Comparing Wilde & Chan-Toon

In the same year that the Outlook article appeared, before Mrs. Chan-Toon was aware that Christopher Millard believed that For Love of the King was a forgery, Chan-Toon contacted Millard intending to gain his confidence, as he was a widely-recognized authority on Oscar Wilde. On that occasion, Chan-Toon attempted to sell Millard a group of letters she claimed were sent to her by Wilde; Millard rejected them, of course. If it were possible today to examine the handwriting in the letters offered to Millard, or the handwriting of the corrections in the typescript of For Love of the King, which Hutchinson’s published, we might be able to build further evidence against the claim that Wilde is the story’s author, and possibly also collect evidence in favor of the claim that Chan-Toon is its author.

Figure 1: Oscar Wilde, autograph letter signed to Wilson Barrett, circa 1882; Swann Galleries, sale 2446, lot 426.
Figure 2: Mary Mabel Chan-Toon Wodehouse Pearse, née Cosgrove, autograph letter signed to Seumas O’Sullivan, 10 January 1924. (1)

Alas, neither the letters nor the typescript is available at the time of writing. It is interesting to note, however, that there are some surprising similarities in the authentic handwriting of Chan-Toon and Wilde, such as a long cross stroke of the word-initial “t,” and the sporadic mix of detached and connected letters which, when detached, are sometimes widely spaced (see figures 1 and 2). Although this coincidence is hardly evidence of anything, it is interesting to suppose that Chan-Toon’s striving to emulate Wilde’s handwriting (as well as his literary style) influenced the way she wrote even when not intending to emulate Wilde at all.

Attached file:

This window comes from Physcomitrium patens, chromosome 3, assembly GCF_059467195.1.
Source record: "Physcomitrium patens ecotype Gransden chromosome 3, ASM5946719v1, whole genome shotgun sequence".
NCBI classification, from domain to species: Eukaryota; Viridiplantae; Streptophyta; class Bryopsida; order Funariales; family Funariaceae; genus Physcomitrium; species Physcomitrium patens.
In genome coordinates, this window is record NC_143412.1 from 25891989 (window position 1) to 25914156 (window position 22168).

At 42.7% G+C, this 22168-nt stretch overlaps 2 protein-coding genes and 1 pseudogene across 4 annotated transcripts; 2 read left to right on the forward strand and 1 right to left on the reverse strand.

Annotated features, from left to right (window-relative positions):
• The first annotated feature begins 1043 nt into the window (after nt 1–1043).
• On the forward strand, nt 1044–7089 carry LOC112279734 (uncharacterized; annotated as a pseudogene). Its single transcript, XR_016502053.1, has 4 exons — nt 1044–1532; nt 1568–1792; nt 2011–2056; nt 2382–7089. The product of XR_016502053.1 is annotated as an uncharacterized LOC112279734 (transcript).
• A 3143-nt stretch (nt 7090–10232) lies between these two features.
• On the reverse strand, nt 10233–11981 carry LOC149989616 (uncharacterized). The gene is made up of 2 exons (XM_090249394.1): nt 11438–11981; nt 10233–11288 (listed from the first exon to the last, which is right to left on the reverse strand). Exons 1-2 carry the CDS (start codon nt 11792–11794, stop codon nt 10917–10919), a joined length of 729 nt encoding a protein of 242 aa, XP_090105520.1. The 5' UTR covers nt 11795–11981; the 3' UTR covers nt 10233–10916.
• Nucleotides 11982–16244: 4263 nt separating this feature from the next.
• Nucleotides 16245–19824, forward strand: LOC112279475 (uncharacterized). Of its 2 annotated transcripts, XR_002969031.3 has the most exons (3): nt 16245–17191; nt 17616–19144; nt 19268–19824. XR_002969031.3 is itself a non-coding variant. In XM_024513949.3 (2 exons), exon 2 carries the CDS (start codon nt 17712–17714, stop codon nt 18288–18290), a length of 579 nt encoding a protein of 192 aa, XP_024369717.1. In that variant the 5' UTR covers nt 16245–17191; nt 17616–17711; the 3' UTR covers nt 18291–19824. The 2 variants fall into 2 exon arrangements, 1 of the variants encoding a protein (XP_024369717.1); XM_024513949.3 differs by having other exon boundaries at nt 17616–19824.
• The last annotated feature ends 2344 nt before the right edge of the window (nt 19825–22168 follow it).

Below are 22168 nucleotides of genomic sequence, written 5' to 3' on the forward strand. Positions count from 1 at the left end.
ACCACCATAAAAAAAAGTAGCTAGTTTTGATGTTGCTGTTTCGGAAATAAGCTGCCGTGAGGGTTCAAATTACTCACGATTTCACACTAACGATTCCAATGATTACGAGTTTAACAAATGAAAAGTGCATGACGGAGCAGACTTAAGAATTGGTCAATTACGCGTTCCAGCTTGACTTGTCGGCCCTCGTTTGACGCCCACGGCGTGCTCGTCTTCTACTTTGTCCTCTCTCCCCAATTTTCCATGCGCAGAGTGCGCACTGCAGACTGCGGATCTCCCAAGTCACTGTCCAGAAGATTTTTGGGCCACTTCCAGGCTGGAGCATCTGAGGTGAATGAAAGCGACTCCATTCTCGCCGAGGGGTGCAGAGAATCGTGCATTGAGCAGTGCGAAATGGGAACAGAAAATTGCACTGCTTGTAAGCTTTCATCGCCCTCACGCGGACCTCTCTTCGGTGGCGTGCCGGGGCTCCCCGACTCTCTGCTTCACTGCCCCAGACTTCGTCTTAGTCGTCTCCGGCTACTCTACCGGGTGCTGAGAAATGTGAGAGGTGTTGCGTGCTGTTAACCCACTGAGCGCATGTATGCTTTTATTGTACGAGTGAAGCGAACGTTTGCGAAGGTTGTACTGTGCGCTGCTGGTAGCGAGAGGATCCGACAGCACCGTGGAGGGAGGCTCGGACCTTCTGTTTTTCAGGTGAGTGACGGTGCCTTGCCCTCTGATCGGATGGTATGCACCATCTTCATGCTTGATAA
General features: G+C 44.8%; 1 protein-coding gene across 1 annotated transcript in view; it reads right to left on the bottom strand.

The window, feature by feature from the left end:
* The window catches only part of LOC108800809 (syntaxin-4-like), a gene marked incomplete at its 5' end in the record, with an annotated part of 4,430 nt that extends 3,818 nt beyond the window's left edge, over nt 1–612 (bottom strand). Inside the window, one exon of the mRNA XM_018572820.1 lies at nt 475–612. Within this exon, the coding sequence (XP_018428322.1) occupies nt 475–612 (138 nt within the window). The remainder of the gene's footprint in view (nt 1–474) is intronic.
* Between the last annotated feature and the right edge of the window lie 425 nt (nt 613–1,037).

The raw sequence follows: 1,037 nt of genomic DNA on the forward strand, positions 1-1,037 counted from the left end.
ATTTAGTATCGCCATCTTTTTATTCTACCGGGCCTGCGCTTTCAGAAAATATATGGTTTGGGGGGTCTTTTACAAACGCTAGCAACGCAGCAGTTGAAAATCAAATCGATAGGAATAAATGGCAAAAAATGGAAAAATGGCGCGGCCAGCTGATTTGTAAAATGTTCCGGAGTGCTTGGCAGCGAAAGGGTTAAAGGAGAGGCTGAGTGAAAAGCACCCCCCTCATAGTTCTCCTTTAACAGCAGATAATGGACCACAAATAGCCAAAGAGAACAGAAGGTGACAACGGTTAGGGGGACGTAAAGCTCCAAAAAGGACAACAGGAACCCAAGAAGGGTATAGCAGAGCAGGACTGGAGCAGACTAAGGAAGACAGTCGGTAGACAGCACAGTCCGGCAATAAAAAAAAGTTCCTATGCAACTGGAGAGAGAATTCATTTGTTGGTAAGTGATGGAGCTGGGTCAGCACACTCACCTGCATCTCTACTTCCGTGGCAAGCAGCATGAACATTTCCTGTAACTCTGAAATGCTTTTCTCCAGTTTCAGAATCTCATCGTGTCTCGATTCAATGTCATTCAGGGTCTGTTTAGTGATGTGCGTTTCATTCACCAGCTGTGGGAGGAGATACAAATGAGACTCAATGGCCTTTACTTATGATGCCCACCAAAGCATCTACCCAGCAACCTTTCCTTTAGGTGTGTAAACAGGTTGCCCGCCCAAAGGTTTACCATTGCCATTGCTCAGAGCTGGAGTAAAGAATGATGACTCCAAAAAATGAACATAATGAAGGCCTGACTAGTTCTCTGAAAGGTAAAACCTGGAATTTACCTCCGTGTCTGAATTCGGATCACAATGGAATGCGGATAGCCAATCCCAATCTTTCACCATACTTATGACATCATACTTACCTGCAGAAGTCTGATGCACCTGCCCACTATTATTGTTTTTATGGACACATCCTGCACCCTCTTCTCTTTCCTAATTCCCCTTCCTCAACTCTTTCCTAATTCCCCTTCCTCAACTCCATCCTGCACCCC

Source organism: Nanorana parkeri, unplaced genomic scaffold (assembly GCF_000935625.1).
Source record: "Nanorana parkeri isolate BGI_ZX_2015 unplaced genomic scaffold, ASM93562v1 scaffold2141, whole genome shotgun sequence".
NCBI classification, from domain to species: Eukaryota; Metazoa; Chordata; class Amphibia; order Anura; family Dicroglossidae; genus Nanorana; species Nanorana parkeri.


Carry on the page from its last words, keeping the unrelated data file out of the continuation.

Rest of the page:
Even if the foregoing considerations do not persuade those who might take up the question of the authorship of For Love of the King, facts about Mrs. Chan-Toon herself make the conclusion inescapable that, not only is the story a forgery, but that she is its author. We must recognize that Chan-Toon had a clear motive to take extreme steps to obtain money after the unexpected death of her husband in 1904, which was demonstrated by her bankruptcy in 1910 and her conviction of theft in 1936. Given her financial straits, it would not be surprising to learn that Chan-Toon felt pressure to sell the story, regardless of whether she had written it, and that she might have been driven to do so even knowing it is a forgery. That Chan-Toon was moreover driven to author the story is evident given the damning fact, which she failed to mention to the Hutchinson’s editor (and none at the time recognized), that she herself had written a short story (using a pseudonym) with the identical title and strikingly similar plot to For Love of the King, published in the April 1900 issue of The Idler magazine.

  1. The Fales Manuscript Collection; MSS 001; Box 27; Folder 10e; Fales Library and Special Collections, New York University Libraries

Part I

More from Marco Tomaschett